Westjet Case Analysis

1681 Words7 Pages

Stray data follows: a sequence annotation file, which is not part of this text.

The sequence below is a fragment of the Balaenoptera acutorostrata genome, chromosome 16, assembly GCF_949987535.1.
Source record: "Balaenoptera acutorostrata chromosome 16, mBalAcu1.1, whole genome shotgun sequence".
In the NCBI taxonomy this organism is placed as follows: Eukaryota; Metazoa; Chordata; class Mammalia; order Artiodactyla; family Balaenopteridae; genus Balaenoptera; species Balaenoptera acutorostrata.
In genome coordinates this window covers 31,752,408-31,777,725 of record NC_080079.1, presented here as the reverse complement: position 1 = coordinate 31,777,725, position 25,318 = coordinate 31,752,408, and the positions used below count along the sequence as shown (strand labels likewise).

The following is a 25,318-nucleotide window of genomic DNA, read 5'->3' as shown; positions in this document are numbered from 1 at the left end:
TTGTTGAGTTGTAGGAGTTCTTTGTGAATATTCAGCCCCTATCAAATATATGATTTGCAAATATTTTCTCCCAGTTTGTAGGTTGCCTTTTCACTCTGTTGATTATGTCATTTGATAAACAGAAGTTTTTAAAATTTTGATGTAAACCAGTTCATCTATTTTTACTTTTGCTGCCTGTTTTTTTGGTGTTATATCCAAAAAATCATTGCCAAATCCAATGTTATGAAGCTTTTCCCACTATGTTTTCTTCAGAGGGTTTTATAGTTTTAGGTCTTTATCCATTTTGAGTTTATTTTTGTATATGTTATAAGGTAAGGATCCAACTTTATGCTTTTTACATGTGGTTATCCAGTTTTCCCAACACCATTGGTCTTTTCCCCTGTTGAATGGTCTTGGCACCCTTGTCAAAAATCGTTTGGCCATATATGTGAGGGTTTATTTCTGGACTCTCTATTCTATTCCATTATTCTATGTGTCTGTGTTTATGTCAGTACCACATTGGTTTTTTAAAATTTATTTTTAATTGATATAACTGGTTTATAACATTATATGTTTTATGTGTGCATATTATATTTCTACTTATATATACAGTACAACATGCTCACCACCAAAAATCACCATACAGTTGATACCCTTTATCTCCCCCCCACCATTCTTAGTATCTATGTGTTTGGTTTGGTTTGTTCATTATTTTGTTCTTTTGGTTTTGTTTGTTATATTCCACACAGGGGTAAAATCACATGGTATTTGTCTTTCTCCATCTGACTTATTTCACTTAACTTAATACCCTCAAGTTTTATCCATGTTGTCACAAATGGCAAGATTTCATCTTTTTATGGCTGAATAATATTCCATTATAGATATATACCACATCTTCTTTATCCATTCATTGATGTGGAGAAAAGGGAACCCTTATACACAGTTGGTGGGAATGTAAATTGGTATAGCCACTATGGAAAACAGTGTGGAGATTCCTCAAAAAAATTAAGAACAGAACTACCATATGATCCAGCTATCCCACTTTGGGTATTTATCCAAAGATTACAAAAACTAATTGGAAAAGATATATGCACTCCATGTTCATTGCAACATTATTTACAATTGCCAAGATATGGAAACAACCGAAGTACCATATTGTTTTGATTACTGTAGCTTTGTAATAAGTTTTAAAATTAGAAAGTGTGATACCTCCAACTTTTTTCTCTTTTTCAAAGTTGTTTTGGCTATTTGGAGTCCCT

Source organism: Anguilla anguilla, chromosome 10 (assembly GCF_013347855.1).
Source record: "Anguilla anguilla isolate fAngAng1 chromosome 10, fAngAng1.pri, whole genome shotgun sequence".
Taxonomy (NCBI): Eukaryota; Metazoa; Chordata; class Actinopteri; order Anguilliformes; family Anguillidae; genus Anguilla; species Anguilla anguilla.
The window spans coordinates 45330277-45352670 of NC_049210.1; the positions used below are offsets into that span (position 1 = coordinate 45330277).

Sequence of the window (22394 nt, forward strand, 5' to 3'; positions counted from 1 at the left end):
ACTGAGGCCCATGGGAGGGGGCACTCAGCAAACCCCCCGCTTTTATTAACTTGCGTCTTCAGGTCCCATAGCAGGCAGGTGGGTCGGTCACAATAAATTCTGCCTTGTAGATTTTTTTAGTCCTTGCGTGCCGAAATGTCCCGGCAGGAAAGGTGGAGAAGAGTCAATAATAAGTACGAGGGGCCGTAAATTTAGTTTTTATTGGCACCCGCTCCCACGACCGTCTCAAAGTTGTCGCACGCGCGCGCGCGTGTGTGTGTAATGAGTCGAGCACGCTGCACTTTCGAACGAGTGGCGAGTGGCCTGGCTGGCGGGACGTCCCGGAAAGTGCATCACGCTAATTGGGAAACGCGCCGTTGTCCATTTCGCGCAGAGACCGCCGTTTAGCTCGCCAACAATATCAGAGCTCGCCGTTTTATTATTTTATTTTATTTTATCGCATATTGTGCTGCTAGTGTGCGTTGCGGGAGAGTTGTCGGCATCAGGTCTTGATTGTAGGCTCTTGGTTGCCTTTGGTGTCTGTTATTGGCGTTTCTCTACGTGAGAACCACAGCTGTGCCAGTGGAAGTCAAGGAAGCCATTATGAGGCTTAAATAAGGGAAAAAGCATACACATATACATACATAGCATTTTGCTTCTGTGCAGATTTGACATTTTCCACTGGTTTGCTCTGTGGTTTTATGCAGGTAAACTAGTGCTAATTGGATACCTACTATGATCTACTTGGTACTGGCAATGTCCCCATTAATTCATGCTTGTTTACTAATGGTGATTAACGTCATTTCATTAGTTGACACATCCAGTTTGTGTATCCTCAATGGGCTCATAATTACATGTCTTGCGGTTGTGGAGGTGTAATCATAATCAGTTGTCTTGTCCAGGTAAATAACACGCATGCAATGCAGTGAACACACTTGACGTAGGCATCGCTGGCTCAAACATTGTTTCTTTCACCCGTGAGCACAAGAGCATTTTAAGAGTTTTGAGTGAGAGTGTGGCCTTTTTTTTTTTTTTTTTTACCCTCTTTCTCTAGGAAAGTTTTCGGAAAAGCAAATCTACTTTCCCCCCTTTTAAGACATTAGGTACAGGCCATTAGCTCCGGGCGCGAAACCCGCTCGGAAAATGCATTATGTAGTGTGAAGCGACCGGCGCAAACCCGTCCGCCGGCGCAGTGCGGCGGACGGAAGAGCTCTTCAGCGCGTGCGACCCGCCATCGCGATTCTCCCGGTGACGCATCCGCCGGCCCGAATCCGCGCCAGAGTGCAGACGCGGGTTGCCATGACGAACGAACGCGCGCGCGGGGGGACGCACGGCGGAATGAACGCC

In 1994, the idea for a more personable, reasonably priced airline from Canada to United States was in the mist of development. The airline industry is a rough one in which ninety percent of start-up companies’ fail. One airline, on the other hand, has been profitable since its start. It began with only two planes in 1996 and grew to an unbelievable twenty-one by 2000. Finally, in April 2001 Olive Beddoe, Don Bell, Mark Hill, and Tom Morgan officially unveiled WestJet Airlines. The co-founders believed there was a profitable market for a low-fare carrier to and from the United States and Canada. They took the initiative to design a complete business plan and financial representation of what would be a successful U.S. to Canada carrier. The key points were to have a “low-cost, low-fare, short-haul, point-to-point airline to serve markets in Western Canada”. In implementing these key ideas, WestJet has been one of the most profitable airlines in North America. WestJet receives over 155,000 resumes a year from people in the airline industry and others with no airline industry qualifications at all. Surprisingly, they tend not to hire the ones with experience. WestJet is not your typical bureaucratic organization like most of the other airlines. It is assumed WestJet does not want to hire competitor employees because their work ethic is so off from what WestJet has portrayed in their work force. West Jet had to make a difficult decision on where to be centrally located. They needed to fin a location that would be profitable in fixed costs and in somewhat of an urban area with a higher population for potential customers. Through months of statistical analysis they decided to focus in Ontario. Hamilton is a town in Ontario that didn’t have any commercial airlines stationed. This was a perfect spot where they decided to make their Eastern
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